Monday, February 29, 2016

Mid-Career Monday: Staying at THE LAST PLACE ON EARTH with Carol Snow

For those YA readers also reading adult books, please discover CAROL SNOW. Here I'm celebrating her latest young adult novel but Carol has been racking up rave reviews and populating "best" lists in both YA and contemporary women's fiction since bursting onto the publishing scene in 2008. So, I asked her...

At this point in your writing career, how do you choose (or plan) your next writing project? And, are you ever torn between young adult and adult writing projects?


Recently, while pissing around on social media when I should have been writing* I came across Henry Miller’s Eleven Commandments of Writing. I can’t** verify that Henry Miller*** actually wrote these rules; they may well have originated from an especially creative Pinterest user, though I doubt it****. In any event – and I’ll stop with the asterisks***** -- three of the rules (which, in my humble opinion, could have been condensed to one, leaving him with a more manageable nine commandments), spoke to me, and to your question:

  1. Work on one thing at a time until finished.
  2. Start no more new books, add no more new material to "Black Spring."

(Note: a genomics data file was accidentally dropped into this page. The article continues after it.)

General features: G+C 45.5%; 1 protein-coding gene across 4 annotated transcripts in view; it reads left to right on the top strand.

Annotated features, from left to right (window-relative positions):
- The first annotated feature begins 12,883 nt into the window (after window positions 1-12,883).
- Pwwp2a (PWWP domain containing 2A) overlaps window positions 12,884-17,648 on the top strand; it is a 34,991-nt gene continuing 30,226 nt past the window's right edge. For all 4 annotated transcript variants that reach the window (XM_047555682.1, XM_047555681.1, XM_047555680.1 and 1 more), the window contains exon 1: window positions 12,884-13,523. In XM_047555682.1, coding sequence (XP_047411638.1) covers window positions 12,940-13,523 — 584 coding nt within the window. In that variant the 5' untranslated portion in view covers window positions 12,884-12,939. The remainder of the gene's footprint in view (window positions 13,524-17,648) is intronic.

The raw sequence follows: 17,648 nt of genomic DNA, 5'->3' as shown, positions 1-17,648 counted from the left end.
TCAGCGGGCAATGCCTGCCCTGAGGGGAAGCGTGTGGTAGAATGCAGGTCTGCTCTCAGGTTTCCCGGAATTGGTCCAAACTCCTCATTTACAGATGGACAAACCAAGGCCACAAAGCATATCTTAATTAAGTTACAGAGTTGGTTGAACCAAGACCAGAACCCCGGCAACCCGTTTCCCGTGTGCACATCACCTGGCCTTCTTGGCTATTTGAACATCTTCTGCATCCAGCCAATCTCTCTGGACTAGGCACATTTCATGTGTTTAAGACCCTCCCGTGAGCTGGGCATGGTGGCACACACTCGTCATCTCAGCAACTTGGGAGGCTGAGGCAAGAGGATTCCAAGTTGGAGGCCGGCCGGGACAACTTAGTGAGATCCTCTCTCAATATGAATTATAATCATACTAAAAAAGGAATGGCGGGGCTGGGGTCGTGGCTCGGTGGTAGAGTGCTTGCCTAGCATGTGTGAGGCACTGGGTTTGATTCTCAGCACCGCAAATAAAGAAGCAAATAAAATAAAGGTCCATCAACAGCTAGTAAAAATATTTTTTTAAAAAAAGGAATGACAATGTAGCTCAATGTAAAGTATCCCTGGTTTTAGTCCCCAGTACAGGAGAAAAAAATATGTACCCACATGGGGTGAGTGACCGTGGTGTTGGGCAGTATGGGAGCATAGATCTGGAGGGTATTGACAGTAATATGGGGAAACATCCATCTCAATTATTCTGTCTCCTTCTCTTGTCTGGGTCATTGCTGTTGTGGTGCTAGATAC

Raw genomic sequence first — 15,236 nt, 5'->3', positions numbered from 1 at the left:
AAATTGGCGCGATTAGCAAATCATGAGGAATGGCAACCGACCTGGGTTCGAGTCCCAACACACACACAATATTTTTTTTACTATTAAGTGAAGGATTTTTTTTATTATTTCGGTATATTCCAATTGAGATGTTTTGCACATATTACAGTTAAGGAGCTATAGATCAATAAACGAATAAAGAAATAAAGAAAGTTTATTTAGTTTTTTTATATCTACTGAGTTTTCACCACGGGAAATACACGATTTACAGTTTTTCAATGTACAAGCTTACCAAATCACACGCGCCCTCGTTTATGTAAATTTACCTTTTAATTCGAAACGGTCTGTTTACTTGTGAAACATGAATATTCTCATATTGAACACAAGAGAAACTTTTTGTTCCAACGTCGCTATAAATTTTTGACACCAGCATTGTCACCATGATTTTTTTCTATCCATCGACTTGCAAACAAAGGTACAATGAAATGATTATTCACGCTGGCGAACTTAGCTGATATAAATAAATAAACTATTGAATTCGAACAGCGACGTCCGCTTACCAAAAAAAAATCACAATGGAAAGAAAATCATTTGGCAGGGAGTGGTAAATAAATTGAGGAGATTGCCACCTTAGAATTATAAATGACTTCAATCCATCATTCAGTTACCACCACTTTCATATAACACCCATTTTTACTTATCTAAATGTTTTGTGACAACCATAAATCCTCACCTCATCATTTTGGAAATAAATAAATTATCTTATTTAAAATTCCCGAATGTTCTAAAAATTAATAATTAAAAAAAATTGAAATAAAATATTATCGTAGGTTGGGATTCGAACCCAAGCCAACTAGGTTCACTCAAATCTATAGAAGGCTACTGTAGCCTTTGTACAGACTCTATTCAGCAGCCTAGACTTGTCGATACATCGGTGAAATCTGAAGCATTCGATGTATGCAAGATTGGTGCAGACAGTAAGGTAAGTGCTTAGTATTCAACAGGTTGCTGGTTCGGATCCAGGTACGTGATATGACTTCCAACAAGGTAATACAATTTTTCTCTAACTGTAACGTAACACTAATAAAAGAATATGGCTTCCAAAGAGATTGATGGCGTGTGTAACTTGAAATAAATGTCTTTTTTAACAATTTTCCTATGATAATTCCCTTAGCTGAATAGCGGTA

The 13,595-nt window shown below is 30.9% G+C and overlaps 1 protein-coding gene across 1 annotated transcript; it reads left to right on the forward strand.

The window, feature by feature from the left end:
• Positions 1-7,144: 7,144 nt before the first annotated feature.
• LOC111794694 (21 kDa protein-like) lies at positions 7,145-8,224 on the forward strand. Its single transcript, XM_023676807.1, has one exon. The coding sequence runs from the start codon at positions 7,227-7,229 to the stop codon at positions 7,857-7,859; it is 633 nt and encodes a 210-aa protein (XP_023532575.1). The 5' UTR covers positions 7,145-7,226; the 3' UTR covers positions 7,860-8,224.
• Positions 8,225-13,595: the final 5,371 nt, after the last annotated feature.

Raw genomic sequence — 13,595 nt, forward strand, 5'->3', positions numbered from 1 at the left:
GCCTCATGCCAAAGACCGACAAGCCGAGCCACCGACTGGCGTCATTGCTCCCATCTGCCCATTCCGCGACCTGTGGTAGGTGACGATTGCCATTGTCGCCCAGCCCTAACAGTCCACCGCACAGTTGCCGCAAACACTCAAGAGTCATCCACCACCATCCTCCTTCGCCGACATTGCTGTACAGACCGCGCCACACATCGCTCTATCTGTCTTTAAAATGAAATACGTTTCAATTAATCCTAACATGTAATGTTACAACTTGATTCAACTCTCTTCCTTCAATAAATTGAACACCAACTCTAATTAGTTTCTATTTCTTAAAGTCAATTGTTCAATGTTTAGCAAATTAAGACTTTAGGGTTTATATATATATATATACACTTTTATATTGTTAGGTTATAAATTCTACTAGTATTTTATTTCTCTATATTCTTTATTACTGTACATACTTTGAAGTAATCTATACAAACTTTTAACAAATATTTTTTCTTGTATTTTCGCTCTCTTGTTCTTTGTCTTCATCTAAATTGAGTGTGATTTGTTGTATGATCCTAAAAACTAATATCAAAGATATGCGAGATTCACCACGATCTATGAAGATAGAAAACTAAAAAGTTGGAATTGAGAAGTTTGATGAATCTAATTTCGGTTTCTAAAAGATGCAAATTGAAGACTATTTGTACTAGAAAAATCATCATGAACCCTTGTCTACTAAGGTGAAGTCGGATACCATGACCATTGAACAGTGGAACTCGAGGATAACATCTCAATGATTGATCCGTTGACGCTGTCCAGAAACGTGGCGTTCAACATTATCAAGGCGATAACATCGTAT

3. Forget the books you want to write. Think only of the book you are writing.

For me, the biggest challenge isn’t deciding what book I want to write next; it is focusing on the project at hand. There is a kind of honeymoon phase whenever I start a book. It is going to be the Best! Thing! Ever! And then … about a hundred pages in … it is the Worst. Thing. Ever. I’ve lost the momentum, yet the end is nowhere in sight. At this point, some new idea inevitably starts lighting up my brain, and the temptation, like a serial dater, is to dump the current project and move on to the next one, flush with the certainty that it will be the Best! Thing! Ever!

I’ve been writing for a long time now (THE LAST PLACE ON EARTH is my ninth published book), so, when I am looking for new book ideas, I have a lot (too many) to choose from. I’ll typically choose YA-versus-adult based on market concerns (i.e., if an editor wants to work with me or if I feel I’ve gone too long without producing something for a segment of my readers). But choosing which story to pursue can be tough and generally involves writing some sample chapters to see if I can find a voice, outlining story arcs, and talking to my agent. After that, I try to forget the books I want to write and focus on the project at hand. And Pinterest.

*This describes much of my waking hours.
** am too lazy to
*** philistine alert -- I’ve never read him
****more likely WordPress
*****It seems like there should be a different plural. Asterises?

*Adding my own asterisk here just to say, SEE THE WORDPLAY in this blog post title now?